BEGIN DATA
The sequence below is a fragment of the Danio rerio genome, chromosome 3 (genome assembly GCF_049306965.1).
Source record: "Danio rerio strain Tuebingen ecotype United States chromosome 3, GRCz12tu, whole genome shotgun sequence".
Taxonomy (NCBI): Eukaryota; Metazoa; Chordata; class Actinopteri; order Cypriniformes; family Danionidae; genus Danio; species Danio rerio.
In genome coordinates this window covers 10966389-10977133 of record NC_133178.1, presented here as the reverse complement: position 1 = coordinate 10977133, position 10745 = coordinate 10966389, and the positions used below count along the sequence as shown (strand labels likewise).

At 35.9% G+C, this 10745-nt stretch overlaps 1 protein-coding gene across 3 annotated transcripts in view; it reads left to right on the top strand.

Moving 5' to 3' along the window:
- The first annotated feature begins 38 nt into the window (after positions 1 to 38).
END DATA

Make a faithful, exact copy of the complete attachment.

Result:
The sequence below is a fragment of the Danio rerio genome, chromosome 3 (genome assembly GCF_049306965.1).
Source record: "Danio rerio strain Tuebingen ecotype United States chromosome 3, GRCz12tu, whole genome shotgun sequence".
Taxonomy (NCBI): Eukaryota; Metazoa; Chordata; class Actinopteri; order Cypriniformes; family Danionidae; genus Danio; species Danio rerio.
In genome coordinates this window covers 10966389-10977133 of record NC_133178.1, presented here as the reverse complement: position 1 = coordinate 10977133, position 10745 = coordinate 10966389, and the positions used below count along the sequence as shown (strand labels likewise).

At 35.9% G+C, this 10745-nt stretch overlaps 1 protein-coding gene across 3 annotated transcripts in view; it reads left to right on the top strand.

Moving 5' to 3' along the window:
- The first annotated feature begins 38 nt into the window (after positions 1 to 38).